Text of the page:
Archive for the Concerts Category

Announcements and News

Posted in Concerts, Death, Heavy Metal, Music, Uncategorized with tags , , , , , , , , , on March 21, 2017 by 80smetalman

Famous deaths in 2016 weren’t just limited to rock stars, (looks like 2017 is heading in the same direction). I was also saddened to learn last night that my childhood hero who wasn’t a rock star also passed away in 2016. Ice hockey legend, (if you’re a fanatical Philadelphia Flyers fan like myself), Rick MacLeish passed away on May 30 last year from multiple complications, he was 66. Born in Lindsay, Canada in 1950, Rick was the first Flyer to score 50 goals in a season and scored the winning goal in Philadelphia’s first Stanley Cup victory. Even hearing about it ten months on, I am saddened to hear of his passing.

R.I.P Rick MacLeish

On a much happier but surprising note, I have to announce that I won’t be attending the Bloodstock Festival this summer. Other commitments have gotten in the way plus this year, I think the Download Festival in June has a line up more to my liking. I understand that for hardcore metal fans that this is an act of treason but I will definitely share my experiences from the Festival on here.

 

 

 

Great Rock Albums of 1984: U2- Under a Blood Red Sky

Posted in Concerts, Music, Rock, Uncategorized with tags , , , , , , , , , , , on March 15, 2017 by 80smetalman

Maybe U2 were trying to follow in the lead of Blackfoot in the sense that after three albums, release a live album. The difference here is that the three Blackfoot albums are all considered classics while the same can’t be said for the three U2 albums. Now don’t get me wrong, I like all three of these albums, “Boy,” “October” and “War.” However, the first two didn’t propel them to stardom the way “War” did. “Boy” turned my head in their direction but when I mentioned U2 to others, I mostly got blank stares. “October,” on the other hand, is U2’s best kept secret. Not a lot of people seem to know too much about the album but I’ve always liked it. “War” goes without saying, it made the band a worldwide name. It is on the back of “War” that the live “Under a Blood Red Sky” album was released.

When most people think of this live album, they automatically assume it’s from the filmed concert “U2 Live at Red Rocks: Under a Blood Red Sky,” it’s not. The songs are live but recorded separately from concerts in Colorado, Boston and Germany. Furthermore, the filmed concert is nearly and hour and a half long while the album consists of just eight songs and is just over thirty-five minutes.

Ironically, the album starts with the best known song from the “October” album, “Gloria.” Probably a good opener as any for U2 at this stage of their career. What’s more, the next two songs are off the “Boy” album but then, “I Will Follow” is my all time favourite U2 song and it’s played very well. The crowd really get into it and if I had been there, I would have too. The fourth song, “Party Girl,” doesn’t appear on any of the albums but it’s still okay. Remember, back in 1983, U2 were still hungry and making their mark on the music world and all of the songs reflect that on the album.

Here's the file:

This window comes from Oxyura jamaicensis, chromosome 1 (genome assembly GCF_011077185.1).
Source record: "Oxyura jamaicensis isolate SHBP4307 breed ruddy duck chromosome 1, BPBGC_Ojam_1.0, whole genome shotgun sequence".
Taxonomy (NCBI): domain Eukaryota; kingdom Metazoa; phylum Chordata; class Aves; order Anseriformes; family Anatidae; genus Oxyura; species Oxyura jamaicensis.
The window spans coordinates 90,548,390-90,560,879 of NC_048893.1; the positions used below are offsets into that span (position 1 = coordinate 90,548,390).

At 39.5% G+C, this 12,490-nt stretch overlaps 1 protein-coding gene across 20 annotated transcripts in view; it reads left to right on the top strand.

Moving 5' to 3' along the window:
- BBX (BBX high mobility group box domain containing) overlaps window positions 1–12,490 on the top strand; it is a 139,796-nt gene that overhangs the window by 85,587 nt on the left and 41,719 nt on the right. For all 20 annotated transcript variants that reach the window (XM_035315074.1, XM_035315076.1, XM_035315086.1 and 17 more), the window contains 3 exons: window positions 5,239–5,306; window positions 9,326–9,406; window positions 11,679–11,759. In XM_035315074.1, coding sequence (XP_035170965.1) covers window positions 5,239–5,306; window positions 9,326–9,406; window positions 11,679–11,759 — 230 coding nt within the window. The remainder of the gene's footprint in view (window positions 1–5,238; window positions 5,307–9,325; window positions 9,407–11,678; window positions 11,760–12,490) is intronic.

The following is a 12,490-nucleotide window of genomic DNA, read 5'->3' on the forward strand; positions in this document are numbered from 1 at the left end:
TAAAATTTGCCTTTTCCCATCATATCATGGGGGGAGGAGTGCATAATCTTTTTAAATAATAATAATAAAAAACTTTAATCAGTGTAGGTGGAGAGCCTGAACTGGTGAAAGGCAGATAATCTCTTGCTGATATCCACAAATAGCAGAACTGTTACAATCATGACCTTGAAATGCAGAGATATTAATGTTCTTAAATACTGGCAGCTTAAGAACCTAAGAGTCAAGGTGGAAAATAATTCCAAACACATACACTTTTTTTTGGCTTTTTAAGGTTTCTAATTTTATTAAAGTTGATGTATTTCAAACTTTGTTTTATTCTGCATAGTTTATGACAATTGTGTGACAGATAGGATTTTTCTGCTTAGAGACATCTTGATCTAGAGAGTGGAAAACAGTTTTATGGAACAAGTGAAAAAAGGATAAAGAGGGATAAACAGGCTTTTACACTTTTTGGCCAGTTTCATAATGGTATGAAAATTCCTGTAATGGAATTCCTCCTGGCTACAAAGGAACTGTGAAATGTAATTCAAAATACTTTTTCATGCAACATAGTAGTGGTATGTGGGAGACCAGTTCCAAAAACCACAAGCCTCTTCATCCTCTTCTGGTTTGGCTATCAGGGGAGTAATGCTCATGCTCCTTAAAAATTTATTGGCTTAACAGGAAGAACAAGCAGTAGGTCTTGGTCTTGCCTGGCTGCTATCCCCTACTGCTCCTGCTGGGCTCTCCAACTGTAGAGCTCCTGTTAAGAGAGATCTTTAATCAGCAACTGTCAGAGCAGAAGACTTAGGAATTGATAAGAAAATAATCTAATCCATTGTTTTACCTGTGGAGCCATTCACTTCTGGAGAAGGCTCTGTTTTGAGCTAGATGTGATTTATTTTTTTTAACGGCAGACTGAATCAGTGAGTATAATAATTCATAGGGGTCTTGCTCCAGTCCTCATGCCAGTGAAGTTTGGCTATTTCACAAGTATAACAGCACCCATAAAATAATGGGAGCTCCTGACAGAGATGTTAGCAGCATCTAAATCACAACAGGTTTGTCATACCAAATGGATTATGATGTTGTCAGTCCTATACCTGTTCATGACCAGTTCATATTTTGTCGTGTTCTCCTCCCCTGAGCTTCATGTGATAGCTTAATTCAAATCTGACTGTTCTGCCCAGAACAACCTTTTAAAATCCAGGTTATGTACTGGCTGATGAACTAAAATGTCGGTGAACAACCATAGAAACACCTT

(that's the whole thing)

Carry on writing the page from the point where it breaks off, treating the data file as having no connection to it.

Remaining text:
It’s not until song five we get anything from the “War” album and that is the phenomenal “Sunday Bloody Sunday.” My second favourite U2 song and the way it’s played here is pure magic. Next is another good song from the debut album in the form of “The Electric Co.” For me, it’s played just as well live as when I hear it on the “Boy” album. Were there studio fixes here?  I can’t say. The last two songs from “War” take the album out brilliantly. First is the fantastic “New Year’s Day” and there is no better song for them to close a concert with than “40.” When I saw them in 1985, they would close the show with that song and it was mind blowing. I have to say that “Under a Blood Red Sky” takes me back to another time and almost seemingly another U2 because they were actually good but it hadn’t gone to their heads yet.

Track Listing:

  1. Gloria
  2. 11 O’Clock Tick Tock
  3. I Will Follow
  4. Party Girl
  5. Sunday Bloody Sunday
  6. The Electric Co
  7. New Year’s Day
  8. 40

U2

Bono- lead vocals, guitar

The Edge- guitar, keyboards, backing vocals, bass on “40”

Adam Clayton- bass, guitar on “40”

Larry Mullen Jr- drums

“Under a Blood Red Sky” may not go down as one of the greatest live albums in history but it’s still a good album. Especially if you like U2 when they were more hungry and less with the ego.

Next post: Julian Lennon- Valotte

To buy Rock And Roll Children, go to http://www.strategicpublishinggroup.com/title/RockAndRollChildren.html

Also available on Amazon, Barnes & Noble and Froogle and on sale at Foyles Book Shop in London

 

 

 

 

 

 

1984: The Golden Year of the Golden Decade

Posted in 1980s, Concerts, Heavy Metal, Heavy Metal and the 1980s, Music, Rock, Uncategorized with tags , , , , , , , , on March 8, 2017 by 80smetalman

The 1980s was the golden decade of heavy metal but if there was any one year that stood out above all others in that decade, it was 1984. Why did this particular year stand out? Well let me answer this by quoting Dee Snider when I saw Twisted Sister in concert in the August of this year. “They’re even playing heavy metal on the radio.” I’m not sure if Dee used an expletive when he said it. He was known for using them quite liberally when he was on stage but I don’t recall him using it when he said that. I digress but he was right. Heavy metal did get played on the radio quite a lot in 1984 and even more so on MTV. That alone makes 1984 the golden year of heavy metal.

Twisted Sister come out and play, taken at Bloodstock 2016